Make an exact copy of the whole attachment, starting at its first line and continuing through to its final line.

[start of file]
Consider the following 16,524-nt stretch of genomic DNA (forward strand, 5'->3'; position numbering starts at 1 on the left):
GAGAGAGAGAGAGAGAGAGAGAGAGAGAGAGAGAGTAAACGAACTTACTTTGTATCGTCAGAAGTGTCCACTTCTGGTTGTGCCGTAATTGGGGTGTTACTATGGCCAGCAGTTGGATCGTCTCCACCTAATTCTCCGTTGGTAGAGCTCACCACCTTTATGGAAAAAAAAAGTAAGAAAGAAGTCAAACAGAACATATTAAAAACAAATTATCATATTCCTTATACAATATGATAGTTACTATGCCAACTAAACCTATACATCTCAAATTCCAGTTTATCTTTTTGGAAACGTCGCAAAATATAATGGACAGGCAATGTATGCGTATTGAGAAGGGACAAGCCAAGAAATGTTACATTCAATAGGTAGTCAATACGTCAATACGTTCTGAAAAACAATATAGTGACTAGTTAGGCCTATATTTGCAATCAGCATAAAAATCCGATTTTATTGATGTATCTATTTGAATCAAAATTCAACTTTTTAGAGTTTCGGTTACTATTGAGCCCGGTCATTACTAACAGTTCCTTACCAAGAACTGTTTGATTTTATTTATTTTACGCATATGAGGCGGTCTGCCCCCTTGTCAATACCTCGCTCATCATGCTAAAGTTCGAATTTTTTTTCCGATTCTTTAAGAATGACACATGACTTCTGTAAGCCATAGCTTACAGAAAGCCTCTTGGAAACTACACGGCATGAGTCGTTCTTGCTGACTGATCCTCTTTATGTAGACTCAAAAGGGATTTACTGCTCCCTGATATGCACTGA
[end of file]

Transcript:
Consider the following 16,524-nt stretch of genomic DNA (forward strand, 5'->3'; position numbering starts at 1 on the left):
GAGAGAGAGAGAGAGAGAGAGAGAGAGAGAGAGAGTAAACGAACTTACTTTGTATCGTCAGAAGTGTCCACTTCTGGTTGTGCCGTAATTGGGGTGTTACTATGGCCAGCAGTTGGATCGTCTCCACCTAATTCTCCGTTGGTAGAGCTCACCACCTTTATGGAAAAAAAAAGTAAGAAAGAAGTCAAACAGAACATATTAAAAACAAATTATCATATTCCTTATACAATATGATAGTTACTATGCCAACTAAACCTATACATCTCAAATTCCAGTTTATCTTTTTGGAAACGTCGCAAAATATAATGGACAGGCAATGTATGCGTATTGAGAAGGGACAAGCCAAGAAATGTTACATTCAATAGGTAGTCAATACGTCAATACGTTCTGAAAAACAATATAGTGACTAGTTAGGCCTATATTTGCAATCAGCATAAAAATCCGATTTTATTGATGTATCTATTTGAATCAAAATTCAACTTTTTAGAGTTTCGGTTACTATTGAGCCCGGTCATTACTAACAGTTCCTTACCAAGAACTGTTTGATTTTATTTATTTTACGCATATGAGGCGGTCTGCCCCCTTGTCAATACCTCGCTCATCATGCTAAAGTTCGAATTTTTTTTCCGATTCTTTAAGAATGACACATGACTTCTGTAAGCCATAGCTTACAGAAAGCCTCTTGGAAACTACACGGCATGAGTCGTTCTTGCTGACTGATCCTCTTTATGTAGACTCAAAAGGGATTTACTGCTCCCTGATATGCACTGA